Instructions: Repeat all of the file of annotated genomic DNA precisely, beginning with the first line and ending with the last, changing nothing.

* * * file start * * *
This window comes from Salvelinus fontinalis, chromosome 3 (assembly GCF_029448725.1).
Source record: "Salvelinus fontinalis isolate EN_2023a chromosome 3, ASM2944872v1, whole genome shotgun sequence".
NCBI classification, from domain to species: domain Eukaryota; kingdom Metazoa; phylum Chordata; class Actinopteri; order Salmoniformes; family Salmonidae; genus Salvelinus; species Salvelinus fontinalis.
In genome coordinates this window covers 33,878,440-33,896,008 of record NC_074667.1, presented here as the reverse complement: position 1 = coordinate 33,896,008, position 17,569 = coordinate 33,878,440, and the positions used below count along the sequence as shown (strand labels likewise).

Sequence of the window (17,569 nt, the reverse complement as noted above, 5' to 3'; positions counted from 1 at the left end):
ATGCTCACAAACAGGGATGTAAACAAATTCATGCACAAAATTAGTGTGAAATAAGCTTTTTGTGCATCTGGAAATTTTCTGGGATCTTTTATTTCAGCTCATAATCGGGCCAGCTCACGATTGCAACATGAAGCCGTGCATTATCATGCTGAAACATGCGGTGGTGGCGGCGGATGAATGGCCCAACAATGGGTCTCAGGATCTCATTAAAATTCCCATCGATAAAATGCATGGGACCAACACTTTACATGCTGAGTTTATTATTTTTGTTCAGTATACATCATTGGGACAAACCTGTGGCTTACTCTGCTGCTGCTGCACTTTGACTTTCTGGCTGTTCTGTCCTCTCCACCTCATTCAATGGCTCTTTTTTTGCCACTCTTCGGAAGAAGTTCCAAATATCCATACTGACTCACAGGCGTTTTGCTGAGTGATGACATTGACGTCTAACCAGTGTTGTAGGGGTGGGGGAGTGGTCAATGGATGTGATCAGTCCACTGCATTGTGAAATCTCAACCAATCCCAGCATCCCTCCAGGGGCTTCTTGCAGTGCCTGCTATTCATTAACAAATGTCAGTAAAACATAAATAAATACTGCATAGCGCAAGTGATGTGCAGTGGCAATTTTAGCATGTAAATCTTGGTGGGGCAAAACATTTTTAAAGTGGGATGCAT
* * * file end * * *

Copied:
This window comes from Salvelinus fontinalis, chromosome 3 (assembly GCF_029448725.1).
Source record: "Salvelinus fontinalis isolate EN_2023a chromosome 3, ASM2944872v1, whole genome shotgun sequence".
NCBI classification, from domain to species: domain Eukaryota; kingdom Metazoa; phylum Chordata; class Actinopteri; order Salmoniformes; family Salmonidae; genus Salvelinus; species Salvelinus fontinalis.
In genome coordinates this window covers 33,878,440-33,896,008 of record NC_074667.1, presented here as the reverse complement: position 1 = coordinate 33,896,008, position 17,569 = coordinate 33,878,440, and the positions used below count along the sequence as shown (strand labels likewise).

Sequence of the window (17,569 nt, the reverse complement as noted above, 5' to 3'; positions counted from 1 at the left end):
ATGCTCACAAACAGGGATGTAAACAAATTCATGCACAAAATTAGTGTGAAATAAGCTTTTTGTGCATCTGGAAATTTTCTGGGATCTTTTATTTCAGCTCATAATCGGGCCAGCTCACGATTGCAACATGAAGCCGTGCATTATCATGCTGAAACATGCGGTGGTGGCGGCGGATGAATGGCCCAACAATGGGTCTCAGGATCTCATTAAAATTCCCATCGATAAAATGCATGGGACCAACACTTTACATGCTGAGTTTATTATTTTTGTTCAGTATACATCATTGGGACAAACCTGTGGCTTACTCTGCTGCTGCTGCACTTTGACTTTCTGGCTGTTCTGTCCTCTCCACCTCATTCAATGGCTCTTTTTTTGCCACTCTTCGGAAGAAGTTCCAAATATCCATACTGACTCACAGGCGTTTTGCTGAGTGATGACATTGACGTCTAACCAGTGTTGTAGGGGTGGGGGAGTGGTCAATGGATGTGATCAGTCCACTGCATTGTGAAATCTCAACCAATCCCAGCATCCCTCCAGGGGCTTCTTGCAGTGCCTGCTATTCATTAACAAATGTCAGTAAAACATAAATAAATACTGCATAGCGCAAGTGATGTGCAGTGGCAATTTTAGCATGTAAATCTTGGTGGGGCAAAACATTTTTAAAGTGGGATGCAT